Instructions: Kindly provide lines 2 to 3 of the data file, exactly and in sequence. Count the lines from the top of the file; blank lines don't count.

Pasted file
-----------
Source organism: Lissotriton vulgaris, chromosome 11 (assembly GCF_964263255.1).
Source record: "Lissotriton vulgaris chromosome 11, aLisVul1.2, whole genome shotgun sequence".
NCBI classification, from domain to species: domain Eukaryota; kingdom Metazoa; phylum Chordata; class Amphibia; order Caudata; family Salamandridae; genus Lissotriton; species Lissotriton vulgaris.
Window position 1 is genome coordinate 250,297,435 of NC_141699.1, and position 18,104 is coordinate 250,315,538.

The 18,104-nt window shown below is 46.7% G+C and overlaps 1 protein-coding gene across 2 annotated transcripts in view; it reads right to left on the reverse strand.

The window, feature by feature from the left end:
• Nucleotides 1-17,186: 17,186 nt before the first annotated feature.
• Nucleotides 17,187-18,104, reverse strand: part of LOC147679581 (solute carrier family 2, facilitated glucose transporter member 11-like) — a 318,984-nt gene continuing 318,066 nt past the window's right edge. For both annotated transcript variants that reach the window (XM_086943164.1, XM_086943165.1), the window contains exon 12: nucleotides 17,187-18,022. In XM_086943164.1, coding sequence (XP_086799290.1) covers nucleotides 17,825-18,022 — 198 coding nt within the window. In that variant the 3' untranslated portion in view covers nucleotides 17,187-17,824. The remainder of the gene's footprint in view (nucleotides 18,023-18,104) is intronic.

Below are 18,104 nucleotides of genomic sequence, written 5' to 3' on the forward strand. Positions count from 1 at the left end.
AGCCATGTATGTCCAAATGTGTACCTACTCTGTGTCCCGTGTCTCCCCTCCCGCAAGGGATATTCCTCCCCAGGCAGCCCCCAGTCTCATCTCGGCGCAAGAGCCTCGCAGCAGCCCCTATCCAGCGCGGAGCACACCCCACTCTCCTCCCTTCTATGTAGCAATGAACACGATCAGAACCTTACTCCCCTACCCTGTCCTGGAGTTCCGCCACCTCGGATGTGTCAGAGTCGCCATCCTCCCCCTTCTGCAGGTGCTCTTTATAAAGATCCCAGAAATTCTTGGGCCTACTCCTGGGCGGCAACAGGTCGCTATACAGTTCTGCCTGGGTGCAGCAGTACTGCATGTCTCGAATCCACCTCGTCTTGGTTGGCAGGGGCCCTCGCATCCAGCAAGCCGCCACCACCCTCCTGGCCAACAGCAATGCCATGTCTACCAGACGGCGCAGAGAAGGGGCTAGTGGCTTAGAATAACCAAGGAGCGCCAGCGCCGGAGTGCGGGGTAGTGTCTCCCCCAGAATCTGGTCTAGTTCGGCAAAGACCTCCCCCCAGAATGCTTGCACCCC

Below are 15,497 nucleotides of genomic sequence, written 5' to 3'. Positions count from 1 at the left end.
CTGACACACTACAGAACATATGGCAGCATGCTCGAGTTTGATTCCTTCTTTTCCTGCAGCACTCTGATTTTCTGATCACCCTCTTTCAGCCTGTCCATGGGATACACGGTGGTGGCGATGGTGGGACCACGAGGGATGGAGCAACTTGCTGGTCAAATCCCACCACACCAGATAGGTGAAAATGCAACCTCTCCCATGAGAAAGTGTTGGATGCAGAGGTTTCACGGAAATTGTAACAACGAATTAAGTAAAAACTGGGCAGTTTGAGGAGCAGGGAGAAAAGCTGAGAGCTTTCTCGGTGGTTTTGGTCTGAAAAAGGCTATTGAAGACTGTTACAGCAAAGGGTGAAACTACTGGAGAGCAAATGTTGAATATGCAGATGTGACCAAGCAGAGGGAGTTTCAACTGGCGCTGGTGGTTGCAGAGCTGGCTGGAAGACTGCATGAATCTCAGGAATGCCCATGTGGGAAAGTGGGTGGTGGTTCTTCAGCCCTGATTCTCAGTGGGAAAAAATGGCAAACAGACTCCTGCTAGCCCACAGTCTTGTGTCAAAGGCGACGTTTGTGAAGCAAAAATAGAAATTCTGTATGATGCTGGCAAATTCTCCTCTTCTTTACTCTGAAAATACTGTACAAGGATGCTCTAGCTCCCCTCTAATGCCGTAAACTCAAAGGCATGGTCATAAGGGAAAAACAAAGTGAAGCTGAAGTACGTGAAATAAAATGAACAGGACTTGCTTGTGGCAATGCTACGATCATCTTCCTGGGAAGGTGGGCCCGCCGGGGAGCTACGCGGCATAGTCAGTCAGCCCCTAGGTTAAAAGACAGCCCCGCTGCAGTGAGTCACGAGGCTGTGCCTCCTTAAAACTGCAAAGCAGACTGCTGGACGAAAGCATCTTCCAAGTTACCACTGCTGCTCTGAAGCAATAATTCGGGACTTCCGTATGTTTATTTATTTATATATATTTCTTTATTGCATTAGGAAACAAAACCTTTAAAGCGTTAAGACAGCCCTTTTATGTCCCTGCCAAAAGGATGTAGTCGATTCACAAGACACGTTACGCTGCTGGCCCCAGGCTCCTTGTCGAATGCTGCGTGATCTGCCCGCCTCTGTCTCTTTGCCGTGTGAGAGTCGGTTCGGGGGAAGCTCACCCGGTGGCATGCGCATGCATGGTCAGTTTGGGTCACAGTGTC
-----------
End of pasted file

Source record: "Lissotriton vulgaris chromosome 11, aLisVul1.2, whole genome shotgun sequence".
NCBI classification, from domain to species: domain Eukaryota; kingdom Metazoa; phylum Chordata; class Amphibia; order Caudata; family Salamandridae; genus Lissotriton; species Lissotriton vulgaris.